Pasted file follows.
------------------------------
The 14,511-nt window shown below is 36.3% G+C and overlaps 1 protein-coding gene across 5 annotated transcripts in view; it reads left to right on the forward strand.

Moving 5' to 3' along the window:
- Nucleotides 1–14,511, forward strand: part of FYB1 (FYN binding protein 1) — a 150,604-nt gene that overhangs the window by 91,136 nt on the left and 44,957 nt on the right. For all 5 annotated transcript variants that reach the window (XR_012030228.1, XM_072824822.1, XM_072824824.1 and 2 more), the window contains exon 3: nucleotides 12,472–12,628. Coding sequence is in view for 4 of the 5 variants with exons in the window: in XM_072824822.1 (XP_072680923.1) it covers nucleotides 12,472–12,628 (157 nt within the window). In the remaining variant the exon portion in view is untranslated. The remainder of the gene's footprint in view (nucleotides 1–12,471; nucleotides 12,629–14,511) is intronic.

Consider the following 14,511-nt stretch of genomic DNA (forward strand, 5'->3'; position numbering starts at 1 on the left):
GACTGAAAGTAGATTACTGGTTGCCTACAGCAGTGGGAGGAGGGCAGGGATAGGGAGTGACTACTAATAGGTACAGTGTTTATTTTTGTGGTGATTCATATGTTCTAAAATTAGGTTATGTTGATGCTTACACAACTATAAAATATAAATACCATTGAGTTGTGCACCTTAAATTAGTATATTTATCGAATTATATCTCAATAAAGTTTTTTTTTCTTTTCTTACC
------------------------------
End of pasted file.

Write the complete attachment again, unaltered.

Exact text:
The 14,511-nt window shown below is 36.3% G+C and overlaps 1 protein-coding gene across 5 annotated transcripts in view; it reads left to right on the forward strand.

Moving 5' to 3' along the window:
- Nucleotides 1–14,511, forward strand: part of FYB1 (FYN binding protein 1) — a 150,604-nt gene that overhangs the window by 91,136 nt on the left and 44,957 nt on the right. For all 5 annotated transcript variants that reach the window (XR_012030228.1, XM_072824822.1, XM_072824824.1 and 2 more), the window contains exon 3: nucleotides 12,472–12,628. Coding sequence is in view for 4 of the 5 variants with exons in the window: in XM_072824822.1 (XP_072680923.1) it covers nucleotides 12,472–12,628 (157 nt within the window). In the remaining variant the exon portion in view is untranslated. The remainder of the gene's footprint in view (nucleotides 1–12,471; nucleotides 12,629–14,511) is intronic.

Consider the following 14,511-nt stretch of genomic DNA (forward strand, 5'->3'; position numbering starts at 1 on the left):
GACTGAAAGTAGATTACTGGTTGCCTACAGCAGTGGGAGGAGGGCAGGGATAGGGAGTGACTACTAATAGGTACAGTGTTTATTTTTGTGGTGATTCATATGTTCTAAAATTAGGTTATGTTGATGCTTACACAACTATAAAATATAAATACCATTGAGTTGTGCACCTTAAATTAGTATATTTATCGAATTATATCTCAATAAAGTTTTTTTTTCTTTTCTTACC